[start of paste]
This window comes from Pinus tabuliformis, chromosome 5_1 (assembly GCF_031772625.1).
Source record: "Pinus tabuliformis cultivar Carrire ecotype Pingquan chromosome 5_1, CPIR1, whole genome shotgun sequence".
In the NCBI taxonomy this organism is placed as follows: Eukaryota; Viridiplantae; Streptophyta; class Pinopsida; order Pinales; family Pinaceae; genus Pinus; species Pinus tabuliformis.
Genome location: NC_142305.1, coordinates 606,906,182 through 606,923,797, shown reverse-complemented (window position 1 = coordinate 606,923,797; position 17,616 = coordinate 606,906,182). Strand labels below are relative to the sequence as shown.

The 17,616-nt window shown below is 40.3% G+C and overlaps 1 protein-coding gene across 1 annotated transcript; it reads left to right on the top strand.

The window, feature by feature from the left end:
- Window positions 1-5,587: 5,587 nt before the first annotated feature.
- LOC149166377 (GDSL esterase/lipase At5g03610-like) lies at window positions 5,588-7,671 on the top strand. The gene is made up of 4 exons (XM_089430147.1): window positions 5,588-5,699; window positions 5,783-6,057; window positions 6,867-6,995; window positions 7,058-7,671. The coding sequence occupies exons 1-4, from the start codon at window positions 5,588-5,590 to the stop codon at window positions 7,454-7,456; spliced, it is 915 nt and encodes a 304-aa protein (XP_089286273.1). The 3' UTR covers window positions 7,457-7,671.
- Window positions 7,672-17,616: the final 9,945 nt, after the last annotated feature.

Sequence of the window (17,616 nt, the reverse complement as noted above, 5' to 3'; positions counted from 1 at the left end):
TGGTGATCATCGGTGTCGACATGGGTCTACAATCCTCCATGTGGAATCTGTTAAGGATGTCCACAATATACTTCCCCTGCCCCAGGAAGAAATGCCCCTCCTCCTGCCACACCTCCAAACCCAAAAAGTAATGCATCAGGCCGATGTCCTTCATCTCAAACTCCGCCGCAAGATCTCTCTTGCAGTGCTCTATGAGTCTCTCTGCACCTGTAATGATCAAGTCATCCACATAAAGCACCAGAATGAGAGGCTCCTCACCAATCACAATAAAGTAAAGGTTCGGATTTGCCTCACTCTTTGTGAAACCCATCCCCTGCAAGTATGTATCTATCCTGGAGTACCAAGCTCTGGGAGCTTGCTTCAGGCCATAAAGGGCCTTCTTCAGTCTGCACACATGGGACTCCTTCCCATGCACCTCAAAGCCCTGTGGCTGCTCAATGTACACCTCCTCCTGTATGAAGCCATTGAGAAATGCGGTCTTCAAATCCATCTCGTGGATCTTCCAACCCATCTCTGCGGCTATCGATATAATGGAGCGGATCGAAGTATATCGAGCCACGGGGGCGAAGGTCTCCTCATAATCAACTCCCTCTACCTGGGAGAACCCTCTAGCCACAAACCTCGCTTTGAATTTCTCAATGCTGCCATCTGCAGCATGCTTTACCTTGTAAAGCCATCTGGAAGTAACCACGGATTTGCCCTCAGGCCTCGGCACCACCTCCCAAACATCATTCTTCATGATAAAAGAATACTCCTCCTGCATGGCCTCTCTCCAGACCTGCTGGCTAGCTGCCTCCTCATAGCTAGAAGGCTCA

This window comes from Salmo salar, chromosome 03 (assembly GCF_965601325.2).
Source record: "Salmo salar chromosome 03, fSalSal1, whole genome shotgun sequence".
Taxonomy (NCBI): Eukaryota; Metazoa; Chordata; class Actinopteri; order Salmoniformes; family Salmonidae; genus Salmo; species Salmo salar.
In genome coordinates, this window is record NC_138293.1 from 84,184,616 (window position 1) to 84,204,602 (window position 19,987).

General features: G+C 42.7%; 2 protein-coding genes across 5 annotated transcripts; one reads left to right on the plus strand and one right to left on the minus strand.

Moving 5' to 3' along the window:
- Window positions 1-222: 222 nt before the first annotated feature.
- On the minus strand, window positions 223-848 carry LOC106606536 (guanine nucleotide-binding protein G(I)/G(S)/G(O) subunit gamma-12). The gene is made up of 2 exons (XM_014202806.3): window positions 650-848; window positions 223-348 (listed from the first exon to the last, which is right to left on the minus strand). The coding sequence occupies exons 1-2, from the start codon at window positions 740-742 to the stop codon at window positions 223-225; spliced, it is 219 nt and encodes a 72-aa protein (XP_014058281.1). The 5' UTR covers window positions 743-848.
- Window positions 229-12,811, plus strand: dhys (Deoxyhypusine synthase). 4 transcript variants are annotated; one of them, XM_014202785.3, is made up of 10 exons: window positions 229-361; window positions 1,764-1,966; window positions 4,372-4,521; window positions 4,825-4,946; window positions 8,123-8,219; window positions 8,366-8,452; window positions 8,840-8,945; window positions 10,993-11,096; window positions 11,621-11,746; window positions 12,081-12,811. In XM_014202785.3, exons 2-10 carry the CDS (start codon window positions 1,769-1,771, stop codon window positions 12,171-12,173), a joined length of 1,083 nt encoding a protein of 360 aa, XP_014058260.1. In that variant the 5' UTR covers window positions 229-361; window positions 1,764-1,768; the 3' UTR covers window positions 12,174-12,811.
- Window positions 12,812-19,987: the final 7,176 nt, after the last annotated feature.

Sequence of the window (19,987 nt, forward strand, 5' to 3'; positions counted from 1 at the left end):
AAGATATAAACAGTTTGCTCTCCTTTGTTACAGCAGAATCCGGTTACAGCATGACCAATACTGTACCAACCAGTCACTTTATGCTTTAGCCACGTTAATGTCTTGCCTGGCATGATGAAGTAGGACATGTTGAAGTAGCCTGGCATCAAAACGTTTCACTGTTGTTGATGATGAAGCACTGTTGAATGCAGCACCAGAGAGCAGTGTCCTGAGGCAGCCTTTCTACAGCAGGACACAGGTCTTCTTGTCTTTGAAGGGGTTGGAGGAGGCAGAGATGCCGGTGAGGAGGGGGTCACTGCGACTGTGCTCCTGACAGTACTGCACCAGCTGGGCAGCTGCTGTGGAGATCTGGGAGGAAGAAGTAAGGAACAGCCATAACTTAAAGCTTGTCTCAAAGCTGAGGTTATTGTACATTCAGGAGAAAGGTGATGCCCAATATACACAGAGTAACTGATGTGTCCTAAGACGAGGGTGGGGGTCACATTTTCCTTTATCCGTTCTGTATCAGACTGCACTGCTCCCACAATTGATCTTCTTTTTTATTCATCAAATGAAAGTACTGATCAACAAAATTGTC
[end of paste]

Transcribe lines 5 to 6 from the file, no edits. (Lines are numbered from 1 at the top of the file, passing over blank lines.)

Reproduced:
The 17,616-nt window shown below is 40.3% G+C and overlaps 1 protein-coding gene across 1 annotated transcript; it reads left to right on the top strand.

The window, feature by feature from the left end: